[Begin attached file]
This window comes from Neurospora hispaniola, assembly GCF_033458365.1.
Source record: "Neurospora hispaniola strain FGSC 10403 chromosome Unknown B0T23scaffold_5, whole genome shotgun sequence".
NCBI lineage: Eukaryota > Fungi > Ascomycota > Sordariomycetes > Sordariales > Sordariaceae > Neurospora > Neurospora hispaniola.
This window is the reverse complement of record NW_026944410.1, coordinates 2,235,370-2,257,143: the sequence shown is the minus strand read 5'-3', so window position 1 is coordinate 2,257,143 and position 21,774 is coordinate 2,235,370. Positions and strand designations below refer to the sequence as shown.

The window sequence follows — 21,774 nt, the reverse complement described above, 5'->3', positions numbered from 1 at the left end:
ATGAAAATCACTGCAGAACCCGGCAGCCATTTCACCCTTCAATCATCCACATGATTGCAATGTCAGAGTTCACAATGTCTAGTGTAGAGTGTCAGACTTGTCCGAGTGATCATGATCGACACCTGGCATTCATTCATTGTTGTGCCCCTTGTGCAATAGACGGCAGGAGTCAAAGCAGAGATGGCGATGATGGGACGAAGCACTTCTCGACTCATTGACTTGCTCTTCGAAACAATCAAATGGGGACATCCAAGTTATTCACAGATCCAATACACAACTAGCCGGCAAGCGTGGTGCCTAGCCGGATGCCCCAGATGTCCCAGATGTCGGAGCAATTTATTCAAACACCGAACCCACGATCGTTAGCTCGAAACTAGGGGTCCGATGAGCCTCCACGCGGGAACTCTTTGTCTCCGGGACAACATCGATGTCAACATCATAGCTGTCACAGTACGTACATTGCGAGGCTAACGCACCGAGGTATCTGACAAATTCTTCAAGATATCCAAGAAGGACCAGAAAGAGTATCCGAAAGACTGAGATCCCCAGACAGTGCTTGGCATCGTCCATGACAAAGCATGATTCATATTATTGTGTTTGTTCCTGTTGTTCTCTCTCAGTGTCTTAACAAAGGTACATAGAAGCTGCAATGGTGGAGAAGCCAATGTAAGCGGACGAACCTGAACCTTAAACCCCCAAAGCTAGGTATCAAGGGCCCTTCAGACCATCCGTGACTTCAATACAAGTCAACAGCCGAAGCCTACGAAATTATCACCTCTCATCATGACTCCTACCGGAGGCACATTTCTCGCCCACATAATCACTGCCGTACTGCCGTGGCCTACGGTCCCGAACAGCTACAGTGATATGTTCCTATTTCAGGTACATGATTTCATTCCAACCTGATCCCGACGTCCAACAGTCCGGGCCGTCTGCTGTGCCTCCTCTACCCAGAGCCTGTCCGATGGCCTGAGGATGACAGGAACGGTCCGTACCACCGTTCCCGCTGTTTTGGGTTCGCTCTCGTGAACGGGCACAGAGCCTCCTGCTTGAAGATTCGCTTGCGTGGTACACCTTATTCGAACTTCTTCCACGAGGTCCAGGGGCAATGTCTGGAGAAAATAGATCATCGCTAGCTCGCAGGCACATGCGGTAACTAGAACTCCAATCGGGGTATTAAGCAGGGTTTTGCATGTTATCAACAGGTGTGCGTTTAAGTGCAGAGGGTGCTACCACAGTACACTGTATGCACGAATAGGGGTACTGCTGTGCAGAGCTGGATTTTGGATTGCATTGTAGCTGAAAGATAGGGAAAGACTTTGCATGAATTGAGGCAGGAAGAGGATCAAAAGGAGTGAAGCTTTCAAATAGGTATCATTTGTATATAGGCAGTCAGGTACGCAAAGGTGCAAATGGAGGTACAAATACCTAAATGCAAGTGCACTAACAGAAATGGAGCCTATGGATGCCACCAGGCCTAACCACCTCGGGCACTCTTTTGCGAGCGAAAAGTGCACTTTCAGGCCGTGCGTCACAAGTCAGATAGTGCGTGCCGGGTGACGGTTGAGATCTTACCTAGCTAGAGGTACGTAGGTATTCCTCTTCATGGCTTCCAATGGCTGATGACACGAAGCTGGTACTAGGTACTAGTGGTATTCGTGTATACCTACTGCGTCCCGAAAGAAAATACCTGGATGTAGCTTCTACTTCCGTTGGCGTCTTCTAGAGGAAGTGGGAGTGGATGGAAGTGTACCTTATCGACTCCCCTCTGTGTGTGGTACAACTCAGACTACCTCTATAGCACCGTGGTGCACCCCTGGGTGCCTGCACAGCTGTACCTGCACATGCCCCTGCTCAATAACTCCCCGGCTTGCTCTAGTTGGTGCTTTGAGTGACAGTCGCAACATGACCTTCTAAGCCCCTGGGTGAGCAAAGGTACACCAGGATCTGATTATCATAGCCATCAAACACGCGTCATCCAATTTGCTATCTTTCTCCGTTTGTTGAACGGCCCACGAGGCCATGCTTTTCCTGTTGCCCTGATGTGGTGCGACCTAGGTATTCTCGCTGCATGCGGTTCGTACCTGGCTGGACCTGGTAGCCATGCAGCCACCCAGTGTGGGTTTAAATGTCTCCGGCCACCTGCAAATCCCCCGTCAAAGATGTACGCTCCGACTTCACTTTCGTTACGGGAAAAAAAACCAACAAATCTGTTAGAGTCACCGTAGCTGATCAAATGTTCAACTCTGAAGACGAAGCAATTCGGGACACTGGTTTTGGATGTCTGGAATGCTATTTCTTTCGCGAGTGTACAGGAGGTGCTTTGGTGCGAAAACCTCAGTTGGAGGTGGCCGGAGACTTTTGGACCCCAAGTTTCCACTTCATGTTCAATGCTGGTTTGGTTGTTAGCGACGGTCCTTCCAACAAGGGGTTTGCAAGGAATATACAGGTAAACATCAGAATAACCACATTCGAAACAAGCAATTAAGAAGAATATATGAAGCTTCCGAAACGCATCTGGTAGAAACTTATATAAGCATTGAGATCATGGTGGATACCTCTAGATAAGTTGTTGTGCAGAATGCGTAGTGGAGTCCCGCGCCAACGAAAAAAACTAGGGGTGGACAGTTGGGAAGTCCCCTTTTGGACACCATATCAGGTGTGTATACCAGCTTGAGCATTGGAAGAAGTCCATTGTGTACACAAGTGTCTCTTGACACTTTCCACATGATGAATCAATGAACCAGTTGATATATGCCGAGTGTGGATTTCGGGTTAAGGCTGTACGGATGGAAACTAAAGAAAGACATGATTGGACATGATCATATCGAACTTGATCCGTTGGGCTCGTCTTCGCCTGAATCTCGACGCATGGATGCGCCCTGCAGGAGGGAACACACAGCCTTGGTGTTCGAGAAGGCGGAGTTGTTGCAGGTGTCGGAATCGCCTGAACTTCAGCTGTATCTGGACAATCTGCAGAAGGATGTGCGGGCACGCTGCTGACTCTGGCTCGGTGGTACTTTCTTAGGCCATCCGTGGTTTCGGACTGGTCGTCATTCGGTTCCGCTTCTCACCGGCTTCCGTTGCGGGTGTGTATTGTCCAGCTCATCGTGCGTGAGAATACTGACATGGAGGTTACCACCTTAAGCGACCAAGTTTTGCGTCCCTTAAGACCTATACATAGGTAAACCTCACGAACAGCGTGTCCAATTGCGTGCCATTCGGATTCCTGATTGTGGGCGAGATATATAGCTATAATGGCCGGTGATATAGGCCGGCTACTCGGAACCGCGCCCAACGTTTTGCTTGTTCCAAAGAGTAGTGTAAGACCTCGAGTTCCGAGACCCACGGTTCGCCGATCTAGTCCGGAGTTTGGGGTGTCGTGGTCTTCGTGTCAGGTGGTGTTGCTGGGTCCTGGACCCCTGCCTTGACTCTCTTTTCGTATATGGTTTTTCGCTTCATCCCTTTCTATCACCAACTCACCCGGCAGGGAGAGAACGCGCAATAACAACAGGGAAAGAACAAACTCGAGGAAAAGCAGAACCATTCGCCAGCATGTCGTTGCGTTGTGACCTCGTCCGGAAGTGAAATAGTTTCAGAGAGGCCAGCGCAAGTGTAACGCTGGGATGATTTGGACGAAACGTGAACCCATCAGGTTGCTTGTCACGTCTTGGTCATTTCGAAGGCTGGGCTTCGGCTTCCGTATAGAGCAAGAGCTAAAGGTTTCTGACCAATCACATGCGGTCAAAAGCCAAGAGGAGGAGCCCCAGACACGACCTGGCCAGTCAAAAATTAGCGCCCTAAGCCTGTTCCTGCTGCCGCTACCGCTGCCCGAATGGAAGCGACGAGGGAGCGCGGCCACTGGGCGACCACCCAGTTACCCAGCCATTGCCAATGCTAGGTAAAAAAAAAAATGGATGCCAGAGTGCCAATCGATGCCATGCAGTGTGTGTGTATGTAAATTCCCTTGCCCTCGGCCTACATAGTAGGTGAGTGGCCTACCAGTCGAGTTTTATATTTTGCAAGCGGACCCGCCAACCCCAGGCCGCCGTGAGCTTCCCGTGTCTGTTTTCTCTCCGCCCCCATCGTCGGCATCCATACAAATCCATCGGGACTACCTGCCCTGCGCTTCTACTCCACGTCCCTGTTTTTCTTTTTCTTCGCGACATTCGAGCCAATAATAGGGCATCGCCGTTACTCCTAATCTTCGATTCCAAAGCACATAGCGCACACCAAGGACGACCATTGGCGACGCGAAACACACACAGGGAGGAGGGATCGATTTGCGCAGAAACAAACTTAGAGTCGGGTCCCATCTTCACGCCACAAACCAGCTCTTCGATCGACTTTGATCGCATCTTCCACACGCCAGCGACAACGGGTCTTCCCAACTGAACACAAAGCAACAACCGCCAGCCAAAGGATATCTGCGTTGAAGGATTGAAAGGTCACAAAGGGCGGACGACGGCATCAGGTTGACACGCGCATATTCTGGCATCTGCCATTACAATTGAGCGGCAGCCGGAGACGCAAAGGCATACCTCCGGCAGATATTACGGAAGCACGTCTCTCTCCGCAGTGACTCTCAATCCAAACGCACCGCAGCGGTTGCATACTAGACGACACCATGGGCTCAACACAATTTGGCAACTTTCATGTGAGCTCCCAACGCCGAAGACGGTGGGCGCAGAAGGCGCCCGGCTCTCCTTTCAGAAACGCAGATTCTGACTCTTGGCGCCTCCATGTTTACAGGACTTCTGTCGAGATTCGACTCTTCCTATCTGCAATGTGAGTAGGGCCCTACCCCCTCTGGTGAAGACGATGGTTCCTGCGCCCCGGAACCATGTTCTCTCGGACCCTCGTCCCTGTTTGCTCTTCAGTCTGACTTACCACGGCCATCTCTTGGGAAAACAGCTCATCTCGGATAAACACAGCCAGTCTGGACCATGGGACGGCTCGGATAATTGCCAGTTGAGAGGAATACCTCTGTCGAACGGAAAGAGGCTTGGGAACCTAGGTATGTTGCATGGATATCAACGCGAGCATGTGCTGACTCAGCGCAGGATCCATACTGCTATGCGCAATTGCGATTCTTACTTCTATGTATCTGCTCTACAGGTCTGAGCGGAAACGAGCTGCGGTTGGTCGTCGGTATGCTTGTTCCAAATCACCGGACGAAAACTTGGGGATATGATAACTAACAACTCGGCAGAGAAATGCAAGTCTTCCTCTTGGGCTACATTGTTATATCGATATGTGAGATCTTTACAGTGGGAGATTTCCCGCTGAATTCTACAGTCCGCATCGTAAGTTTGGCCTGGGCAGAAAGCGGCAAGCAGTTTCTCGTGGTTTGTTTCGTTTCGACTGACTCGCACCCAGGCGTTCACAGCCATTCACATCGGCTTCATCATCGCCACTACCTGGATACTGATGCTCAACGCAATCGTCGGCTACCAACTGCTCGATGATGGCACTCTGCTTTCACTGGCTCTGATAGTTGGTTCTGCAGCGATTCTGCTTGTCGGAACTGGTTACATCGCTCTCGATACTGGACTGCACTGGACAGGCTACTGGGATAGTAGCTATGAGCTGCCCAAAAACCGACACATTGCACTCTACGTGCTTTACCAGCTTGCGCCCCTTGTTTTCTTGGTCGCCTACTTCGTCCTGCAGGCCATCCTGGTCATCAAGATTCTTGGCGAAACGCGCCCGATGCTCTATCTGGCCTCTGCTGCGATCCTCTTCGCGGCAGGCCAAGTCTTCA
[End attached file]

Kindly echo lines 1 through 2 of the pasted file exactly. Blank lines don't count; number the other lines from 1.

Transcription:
This window comes from Neurospora hispaniola, assembly GCF_033458365.1.
Source record: "Neurospora hispaniola strain FGSC 10403 chromosome Unknown B0T23scaffold_5, whole genome shotgun sequence".